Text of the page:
While the crane flies, we debate whether or not they're graceful on the wing. I think they are; Rae thinks they're not. It turns out that what I see as a peculiar grace strikes Rae more as just peculiar - and perhaps she's right. But I can't help it: When I see them, I think of grace.
For a while we talk of writing. Rae is herself a published author, and has plans for some books after the spring chores are lined out a little further. I talk about a work of fiction my agent has suggested I write, a story I started at her behest and in part from curiosity, but one which has caught my attention now. (And, sorry to say, distracted me from the blog and my other book. This is temporary, I assure you. And besides, I have no idea if this story is any good. It's in the hands of my proof-readers as we speak. They are tasked with telling me if it's crap or not: Not much point in continuing, if it it is.)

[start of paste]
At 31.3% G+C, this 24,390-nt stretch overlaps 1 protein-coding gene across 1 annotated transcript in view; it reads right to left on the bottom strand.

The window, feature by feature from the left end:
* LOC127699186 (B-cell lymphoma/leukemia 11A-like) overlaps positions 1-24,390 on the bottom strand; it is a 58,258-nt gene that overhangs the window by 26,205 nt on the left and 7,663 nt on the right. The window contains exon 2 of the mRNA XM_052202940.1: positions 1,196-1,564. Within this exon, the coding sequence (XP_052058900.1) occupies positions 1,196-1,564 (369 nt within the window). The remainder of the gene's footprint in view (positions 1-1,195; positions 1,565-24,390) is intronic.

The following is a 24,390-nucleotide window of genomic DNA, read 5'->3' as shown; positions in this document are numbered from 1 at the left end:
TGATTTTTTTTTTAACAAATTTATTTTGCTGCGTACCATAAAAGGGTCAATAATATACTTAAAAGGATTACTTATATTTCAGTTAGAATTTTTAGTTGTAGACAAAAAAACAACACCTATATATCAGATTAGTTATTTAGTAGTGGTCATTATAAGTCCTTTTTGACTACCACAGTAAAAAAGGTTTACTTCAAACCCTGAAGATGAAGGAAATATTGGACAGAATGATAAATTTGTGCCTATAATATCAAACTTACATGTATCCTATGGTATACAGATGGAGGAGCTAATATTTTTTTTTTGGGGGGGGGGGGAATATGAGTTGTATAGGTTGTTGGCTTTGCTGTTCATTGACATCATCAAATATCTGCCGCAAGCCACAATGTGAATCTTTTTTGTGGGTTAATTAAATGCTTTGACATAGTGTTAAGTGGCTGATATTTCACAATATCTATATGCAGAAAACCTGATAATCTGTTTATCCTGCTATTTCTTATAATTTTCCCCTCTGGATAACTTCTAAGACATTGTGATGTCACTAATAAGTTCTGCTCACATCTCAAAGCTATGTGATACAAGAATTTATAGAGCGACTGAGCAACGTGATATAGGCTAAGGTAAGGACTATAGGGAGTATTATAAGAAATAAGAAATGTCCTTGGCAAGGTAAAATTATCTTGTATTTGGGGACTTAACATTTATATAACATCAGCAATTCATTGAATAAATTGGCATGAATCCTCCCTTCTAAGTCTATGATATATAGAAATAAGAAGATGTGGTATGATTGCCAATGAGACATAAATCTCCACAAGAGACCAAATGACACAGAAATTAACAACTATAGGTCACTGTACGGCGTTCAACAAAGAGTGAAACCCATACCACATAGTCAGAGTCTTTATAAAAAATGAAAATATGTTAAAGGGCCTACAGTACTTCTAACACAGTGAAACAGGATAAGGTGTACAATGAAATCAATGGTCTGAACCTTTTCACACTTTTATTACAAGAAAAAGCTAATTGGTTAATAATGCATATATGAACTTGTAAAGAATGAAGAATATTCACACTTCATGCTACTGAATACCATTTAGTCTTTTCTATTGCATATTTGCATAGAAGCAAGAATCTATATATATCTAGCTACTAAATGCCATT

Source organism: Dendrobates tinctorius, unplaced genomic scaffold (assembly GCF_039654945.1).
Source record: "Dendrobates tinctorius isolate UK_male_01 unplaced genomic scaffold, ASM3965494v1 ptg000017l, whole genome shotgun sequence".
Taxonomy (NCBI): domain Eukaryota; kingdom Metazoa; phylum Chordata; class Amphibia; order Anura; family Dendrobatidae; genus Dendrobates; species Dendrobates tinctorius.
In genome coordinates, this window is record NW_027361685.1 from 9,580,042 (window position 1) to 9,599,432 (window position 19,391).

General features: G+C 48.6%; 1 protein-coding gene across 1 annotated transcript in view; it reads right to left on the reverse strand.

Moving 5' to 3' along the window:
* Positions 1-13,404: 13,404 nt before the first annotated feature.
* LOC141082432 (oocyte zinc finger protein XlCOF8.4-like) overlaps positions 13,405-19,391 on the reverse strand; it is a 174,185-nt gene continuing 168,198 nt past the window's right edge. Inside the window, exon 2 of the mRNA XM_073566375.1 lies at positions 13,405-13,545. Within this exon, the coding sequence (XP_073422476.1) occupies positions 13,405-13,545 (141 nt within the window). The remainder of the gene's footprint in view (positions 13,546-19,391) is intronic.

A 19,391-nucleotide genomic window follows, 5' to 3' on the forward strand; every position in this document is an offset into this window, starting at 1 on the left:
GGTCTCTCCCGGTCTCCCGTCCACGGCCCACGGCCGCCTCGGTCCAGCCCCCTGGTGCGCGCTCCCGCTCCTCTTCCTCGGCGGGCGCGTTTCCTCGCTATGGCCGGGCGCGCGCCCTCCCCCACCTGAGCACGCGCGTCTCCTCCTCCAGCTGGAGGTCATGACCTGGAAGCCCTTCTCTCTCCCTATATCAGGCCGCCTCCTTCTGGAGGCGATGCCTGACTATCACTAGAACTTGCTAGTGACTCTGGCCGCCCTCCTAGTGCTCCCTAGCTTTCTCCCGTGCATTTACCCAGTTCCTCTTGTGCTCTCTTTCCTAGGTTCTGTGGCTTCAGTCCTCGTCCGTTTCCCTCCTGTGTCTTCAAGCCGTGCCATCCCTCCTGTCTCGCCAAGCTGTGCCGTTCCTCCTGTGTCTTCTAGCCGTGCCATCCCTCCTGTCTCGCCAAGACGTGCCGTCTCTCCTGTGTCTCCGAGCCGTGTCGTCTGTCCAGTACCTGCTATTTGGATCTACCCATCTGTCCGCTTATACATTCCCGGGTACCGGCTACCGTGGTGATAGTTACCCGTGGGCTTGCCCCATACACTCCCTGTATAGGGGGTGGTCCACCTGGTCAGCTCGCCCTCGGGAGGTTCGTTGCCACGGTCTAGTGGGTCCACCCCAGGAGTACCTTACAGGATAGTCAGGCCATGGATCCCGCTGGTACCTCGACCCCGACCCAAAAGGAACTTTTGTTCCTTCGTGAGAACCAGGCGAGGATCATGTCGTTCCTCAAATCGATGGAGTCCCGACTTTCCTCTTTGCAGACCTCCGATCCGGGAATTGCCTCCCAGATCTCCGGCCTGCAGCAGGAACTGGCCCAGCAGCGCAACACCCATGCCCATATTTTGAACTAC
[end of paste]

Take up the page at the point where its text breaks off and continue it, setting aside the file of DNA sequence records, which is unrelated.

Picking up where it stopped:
After the Wildwood Writer's Conference concludes, Rae fixes me with a stern look.
"I'm pretty sure that you left here last time without milk and eggs," she scolds me.
"Oops, sorry," I say, grinning. "Have to send me back for retraining."
"I should say," Rae agrees, gathering up the empty coffee pot and her cup. I take the milk and my own mug. I swap them for a dozen eggs and about one and a half quarts of fresh goat milk. Hmm. I'm not quite sure how being offered coffee has morphed into me taking home fresh eggs and milk, but there you are. It's a strange alchemy, but not an unusual one at Wildwood. I plan to randomly seed their kitchen with empty Ball canning jars and see what happens. It's not quite spontaneous generation; more like some kind of transformative magic involving benevolent elves.
So now I'm reawakening my blogging muscles, giving them a little stretch. After all, I have to limber up a little before I'll be ready to regale you with some of my less dignified visits to Wildwood of late.
We can't all be as self-possessed as the Hay Dude.